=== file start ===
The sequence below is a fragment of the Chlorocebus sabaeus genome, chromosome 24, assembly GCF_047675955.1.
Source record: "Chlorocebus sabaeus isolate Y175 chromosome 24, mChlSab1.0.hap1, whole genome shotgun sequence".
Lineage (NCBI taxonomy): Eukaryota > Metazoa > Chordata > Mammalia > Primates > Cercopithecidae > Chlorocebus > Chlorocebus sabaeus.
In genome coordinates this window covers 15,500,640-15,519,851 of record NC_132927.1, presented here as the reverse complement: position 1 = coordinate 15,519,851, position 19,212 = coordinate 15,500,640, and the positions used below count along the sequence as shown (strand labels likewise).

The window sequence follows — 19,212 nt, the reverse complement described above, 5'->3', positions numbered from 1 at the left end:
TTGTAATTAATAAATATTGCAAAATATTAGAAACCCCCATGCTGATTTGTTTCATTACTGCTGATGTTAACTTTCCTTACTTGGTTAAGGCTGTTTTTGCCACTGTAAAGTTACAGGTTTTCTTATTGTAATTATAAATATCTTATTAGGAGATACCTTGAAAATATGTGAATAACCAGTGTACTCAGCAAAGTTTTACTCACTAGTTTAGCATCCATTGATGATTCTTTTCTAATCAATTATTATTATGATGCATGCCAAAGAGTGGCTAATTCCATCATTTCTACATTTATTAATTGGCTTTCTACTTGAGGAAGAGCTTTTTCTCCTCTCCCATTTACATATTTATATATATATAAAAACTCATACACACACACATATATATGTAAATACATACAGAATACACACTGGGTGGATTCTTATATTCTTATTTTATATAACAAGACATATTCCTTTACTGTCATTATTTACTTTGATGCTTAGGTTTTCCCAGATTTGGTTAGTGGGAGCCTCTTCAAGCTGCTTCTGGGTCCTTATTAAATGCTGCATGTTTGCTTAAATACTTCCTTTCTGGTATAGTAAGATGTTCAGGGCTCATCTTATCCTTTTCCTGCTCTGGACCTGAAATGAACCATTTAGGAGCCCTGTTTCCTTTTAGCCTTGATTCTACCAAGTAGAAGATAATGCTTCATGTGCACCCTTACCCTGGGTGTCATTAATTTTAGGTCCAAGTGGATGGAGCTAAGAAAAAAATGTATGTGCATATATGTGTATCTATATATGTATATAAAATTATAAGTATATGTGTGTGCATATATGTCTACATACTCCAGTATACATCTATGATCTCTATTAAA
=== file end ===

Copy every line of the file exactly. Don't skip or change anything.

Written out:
The sequence below is a fragment of the Chlorocebus sabaeus genome, chromosome 24, assembly GCF_047675955.1.
Source record: "Chlorocebus sabaeus isolate Y175 chromosome 24, mChlSab1.0.hap1, whole genome shotgun sequence".
Lineage (NCBI taxonomy): Eukaryota > Metazoa > Chordata > Mammalia > Primates > Cercopithecidae > Chlorocebus > Chlorocebus sabaeus.
In genome coordinates this window covers 15,500,640-15,519,851 of record NC_132927.1, presented here as the reverse complement: position 1 = coordinate 15,519,851, position 19,212 = coordinate 15,500,640, and the positions used below count along the sequence as shown (strand labels likewise).

The window sequence follows — 19,212 nt, the reverse complement described above, 5'->3', positions numbered from 1 at the left end:
TTGTAATTAATAAATATTGCAAAATATTAGAAACCCCCATGCTGATTTGTTTCATTACTGCTGATGTTAACTTTCCTTACTTGGTTAAGGCTGTTTTTGCCACTGTAAAGTTACAGGTTTTCTTATTGTAATTATAAATATCTTATTAGGAGATACCTTGAAAATATGTGAATAACCAGTGTACTCAGCAAAGTTTTACTCACTAGTTTAGCATCCATTGATGATTCTTTTCTAATCAATTATTATTATGATGCATGCCAAAGAGTGGCTAATTCCATCATTTCTACATTTATTAATTGGCTTTCTACTTGAGGAAGAGCTTTTTCTCCTCTCCCATTTACATATTTATATATATATAAAAACTCATACACACACACATATATATGTAAATACATACAGAATACACACTGGGTGGATTCTTATATTCTTATTTTATATAACAAGACATATTCCTTTACTGTCATTATTTACTTTGATGCTTAGGTTTTCCCAGATTTGGTTAGTGGGAGCCTCTTCAAGCTGCTTCTGGGTCCTTATTAAATGCTGCATGTTTGCTTAAATACTTCCTTTCTGGTATAGTAAGATGTTCAGGGCTCATCTTATCCTTTTCCTGCTCTGGACCTGAAATGAACCATTTAGGAGCCCTGTTTCCTTTTAGCCTTGATTCTACCAAGTAGAAGATAATGCTTCATGTGCACCCTTACCCTGGGTGTCATTAATTTTAGGTCCAAGTGGATGGAGCTAAGAAAAAAATGTATGTGCATATATGTGTATCTATATATGTATATAAAATTATAAGTATATGTGTGTGCATATATGTCTACATACTCCAGTATACATCTATGATCTCTATTAAA